He himself, in other words, was as unrecognizable a Christ-figure as the man who fell among thieves. Admittedly, it was eventually claimed of him that on the third day he rose from the dead. But rising from the dead was a totally insufficient apology for the abysmally bad messianic taste he had shown by dying in the first place. Real Messiahs don’t die.
Finally, though, Jesus brings on the Good Samaritan. Note once again the nature of the character introduced as the man of the hour: he is an outcast come to deal with an outcast, a loser come to minister to another loser. The man who fell among thieves presumably was a Jew; therefore, if either the priest or the Levite had bothered to make his acquaintance, they would have recognized him as one of their own. But since the shipwreck of his life had made him unrecognizable to them, he might as well not have been a Jew at all. He, like Jesus, seemed only reproachable. They could not bring themselves to go forth out of their safe theological and psychological camp to meet him and bear his reproach (Heb. 13:13).
But the Samaritan, already under reproach himself (cf. John 4:9), has no such problem. Instead, he goes to the man on the ground—the surrogate for the Savior—and he involves himself in his passion. He binds up his wounds, pouring in oil and wine—all acts of kindness, to be sure, but also acts that any normal person would find inconveniencing, distasteful, and depriving, not to mention expensive of both time and resources. Moreover, he puts the man on his own animal, thus effectively dying to his own comfort and to whatever prospects he may have had of accomplishing his journey in good time. Next, he brings him to an inn and takes care of him for the whole night, further interrupting his own progress and frustrating his traveling man’s dearest wish, namely, an early, quiet bed after a hard day on the road. And as if all that weren’t enough, he gets up in the morning, goes down to the front desk, and books the mugging victim in for an indefinite stay, all expenses paid—room, meals, doctors, nurses, medicines, health club, and limo if needed and no questions asked. To sum it up, he lays down a very good approximation of his life for someone who isn’t even his friend, simply because he, as an outcast, finally has found someone who lives in his own neighborhood, namely, the place where the discards of respectable religiosity are burned outside the camp (again, Heb. 13:11-13)—the dump, in other words, to which are consigned the last, the lost, the least, the little, and the dead.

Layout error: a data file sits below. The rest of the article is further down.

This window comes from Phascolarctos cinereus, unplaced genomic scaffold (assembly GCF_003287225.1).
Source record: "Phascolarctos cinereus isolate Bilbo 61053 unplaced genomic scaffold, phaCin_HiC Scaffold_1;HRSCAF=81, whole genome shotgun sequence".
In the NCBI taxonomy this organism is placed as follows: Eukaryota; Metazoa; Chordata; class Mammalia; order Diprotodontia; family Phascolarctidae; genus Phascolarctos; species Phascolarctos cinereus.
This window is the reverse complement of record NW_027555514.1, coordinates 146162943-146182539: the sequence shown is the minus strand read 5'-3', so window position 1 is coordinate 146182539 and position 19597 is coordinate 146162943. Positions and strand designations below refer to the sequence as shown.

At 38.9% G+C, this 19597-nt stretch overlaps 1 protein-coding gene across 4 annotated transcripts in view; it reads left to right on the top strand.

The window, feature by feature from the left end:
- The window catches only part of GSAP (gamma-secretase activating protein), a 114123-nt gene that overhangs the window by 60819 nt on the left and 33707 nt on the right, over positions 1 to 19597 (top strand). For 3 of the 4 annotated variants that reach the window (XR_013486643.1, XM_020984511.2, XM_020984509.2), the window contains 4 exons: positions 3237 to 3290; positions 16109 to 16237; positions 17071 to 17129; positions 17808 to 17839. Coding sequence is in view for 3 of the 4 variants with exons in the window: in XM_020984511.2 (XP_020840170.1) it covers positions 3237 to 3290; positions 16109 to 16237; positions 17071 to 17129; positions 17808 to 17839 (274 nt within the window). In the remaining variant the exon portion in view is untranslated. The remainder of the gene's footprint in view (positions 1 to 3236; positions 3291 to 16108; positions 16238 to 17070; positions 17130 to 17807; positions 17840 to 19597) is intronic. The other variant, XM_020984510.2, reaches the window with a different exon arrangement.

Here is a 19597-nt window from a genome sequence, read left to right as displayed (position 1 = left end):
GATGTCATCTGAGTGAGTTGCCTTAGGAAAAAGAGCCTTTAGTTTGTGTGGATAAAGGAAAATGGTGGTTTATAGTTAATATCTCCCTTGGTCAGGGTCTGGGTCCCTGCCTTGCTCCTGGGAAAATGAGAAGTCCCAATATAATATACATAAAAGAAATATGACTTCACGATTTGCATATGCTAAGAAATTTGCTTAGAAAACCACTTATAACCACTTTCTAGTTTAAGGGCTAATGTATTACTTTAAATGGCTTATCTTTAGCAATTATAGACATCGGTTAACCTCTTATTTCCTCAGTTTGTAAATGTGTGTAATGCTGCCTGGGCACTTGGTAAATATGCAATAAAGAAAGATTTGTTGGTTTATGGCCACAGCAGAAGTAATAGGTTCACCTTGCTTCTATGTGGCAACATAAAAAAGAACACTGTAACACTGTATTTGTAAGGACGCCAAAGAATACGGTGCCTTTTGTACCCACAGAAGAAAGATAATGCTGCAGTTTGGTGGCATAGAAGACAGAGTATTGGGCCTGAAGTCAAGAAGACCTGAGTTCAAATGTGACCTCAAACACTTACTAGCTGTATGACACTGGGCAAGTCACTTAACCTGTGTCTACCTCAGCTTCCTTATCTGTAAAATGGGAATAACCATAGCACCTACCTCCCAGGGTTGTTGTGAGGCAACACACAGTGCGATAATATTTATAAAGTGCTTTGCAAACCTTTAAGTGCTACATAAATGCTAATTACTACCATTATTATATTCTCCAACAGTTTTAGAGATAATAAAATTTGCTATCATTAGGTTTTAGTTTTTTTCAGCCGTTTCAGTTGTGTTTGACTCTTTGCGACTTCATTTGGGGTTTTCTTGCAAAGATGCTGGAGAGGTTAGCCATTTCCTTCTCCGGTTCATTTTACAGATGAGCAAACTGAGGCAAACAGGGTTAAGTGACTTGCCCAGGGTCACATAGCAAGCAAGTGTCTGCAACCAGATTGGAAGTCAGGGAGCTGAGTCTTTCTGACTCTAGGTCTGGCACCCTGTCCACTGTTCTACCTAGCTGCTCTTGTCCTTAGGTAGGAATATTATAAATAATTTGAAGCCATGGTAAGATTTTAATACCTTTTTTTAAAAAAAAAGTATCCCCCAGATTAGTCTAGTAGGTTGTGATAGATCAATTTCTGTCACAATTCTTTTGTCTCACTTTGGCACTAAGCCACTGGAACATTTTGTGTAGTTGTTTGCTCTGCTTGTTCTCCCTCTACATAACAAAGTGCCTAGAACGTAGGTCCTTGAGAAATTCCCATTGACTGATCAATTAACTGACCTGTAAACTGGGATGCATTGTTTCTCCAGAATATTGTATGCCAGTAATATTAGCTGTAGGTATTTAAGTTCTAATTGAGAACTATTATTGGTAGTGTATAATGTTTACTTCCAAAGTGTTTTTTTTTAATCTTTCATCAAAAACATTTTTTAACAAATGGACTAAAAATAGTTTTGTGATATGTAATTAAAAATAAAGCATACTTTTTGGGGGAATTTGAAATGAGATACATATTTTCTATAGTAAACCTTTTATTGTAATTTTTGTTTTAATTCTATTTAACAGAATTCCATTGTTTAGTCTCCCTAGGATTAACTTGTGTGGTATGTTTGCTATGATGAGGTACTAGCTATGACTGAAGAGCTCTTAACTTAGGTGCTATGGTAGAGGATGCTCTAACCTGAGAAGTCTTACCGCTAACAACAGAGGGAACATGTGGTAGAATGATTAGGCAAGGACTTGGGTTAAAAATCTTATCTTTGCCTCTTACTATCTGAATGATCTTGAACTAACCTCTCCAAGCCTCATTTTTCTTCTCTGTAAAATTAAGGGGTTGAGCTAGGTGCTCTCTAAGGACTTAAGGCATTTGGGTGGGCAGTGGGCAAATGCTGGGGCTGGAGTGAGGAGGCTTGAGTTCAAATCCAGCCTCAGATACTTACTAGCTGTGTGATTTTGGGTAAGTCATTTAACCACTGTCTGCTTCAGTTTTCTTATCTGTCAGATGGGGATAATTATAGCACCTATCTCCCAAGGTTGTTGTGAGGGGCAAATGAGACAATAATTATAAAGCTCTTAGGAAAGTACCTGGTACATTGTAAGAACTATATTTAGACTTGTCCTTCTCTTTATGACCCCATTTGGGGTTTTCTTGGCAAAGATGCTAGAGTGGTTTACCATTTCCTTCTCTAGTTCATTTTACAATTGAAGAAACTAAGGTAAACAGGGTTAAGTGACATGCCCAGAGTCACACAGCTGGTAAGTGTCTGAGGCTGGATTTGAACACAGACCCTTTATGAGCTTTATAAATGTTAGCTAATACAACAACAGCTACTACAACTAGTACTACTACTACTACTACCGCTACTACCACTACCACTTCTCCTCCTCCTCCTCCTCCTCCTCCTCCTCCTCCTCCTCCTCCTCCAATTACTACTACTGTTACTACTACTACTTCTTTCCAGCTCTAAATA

And having said all that, Jesus invites the lawyer to answer his own question. “Which one of these three,” he asks, “seems to you to have been a neighbor to the one who fell among thieves?” It is a setup, of course, and the lawyer gives the only possible reply: “He who showed kindness to him”—which leads Jesus to the punch line of the parable, “You go and do the same.”
As I said, I take that to be light-years away from an exhortation to general human niceness. Jesus’ whole parable, especially with its piling up of detail after detail of extreme, even irrational, behavior on the part of the Samaritan, points not to meritorious exercises of good will but to the sharing of the passion as the main thrust of the story. What is to be imitated in the Samaritan’s action is not his moral uprightness in doing good deeds but his spiritual insight into the truly bizarre working of the mystery of redemption. The lawyer is told by Jesus, in effect, to stop trying to live and to be willing to die, to be willing to be lost rather than to be found—to be, in short, a neighbor to the One who, in the least of his brethren, is already neighbor to the whole world of losers.
III. What Should We Do?
Christianity is not a philosophical exercise—it is an obedient lifestyle intimately connected with life on the ground level in the pursuit of being an image of Christ, a witness to Him, an ambassador of His Kingdom. Christianity is living what God has revealed to us in His Word.
We are once more about to partake of the greatest image of obedient living, our Lord’s obedience unto death. Let us remember then that St. Paul tells us that we are to imitate the humble mind of the One Who was obedient even unto death on the cross. The Scriptures do not tell us that God convened a heavenly council to debate the intricate complexities of man’s rebellion and sin. Rather we are told that God did something about it—He sent his only begotten Son into the world to die in our stead. So, today, as we feast upon the life giving Body and Blood of this obedient Son, let us beseech His Majesty to grant that we too might live Christianity, not just think or talk about it—that we might put into habitual practice that which we learn in the Scriptures—that we might go from here and do likewise.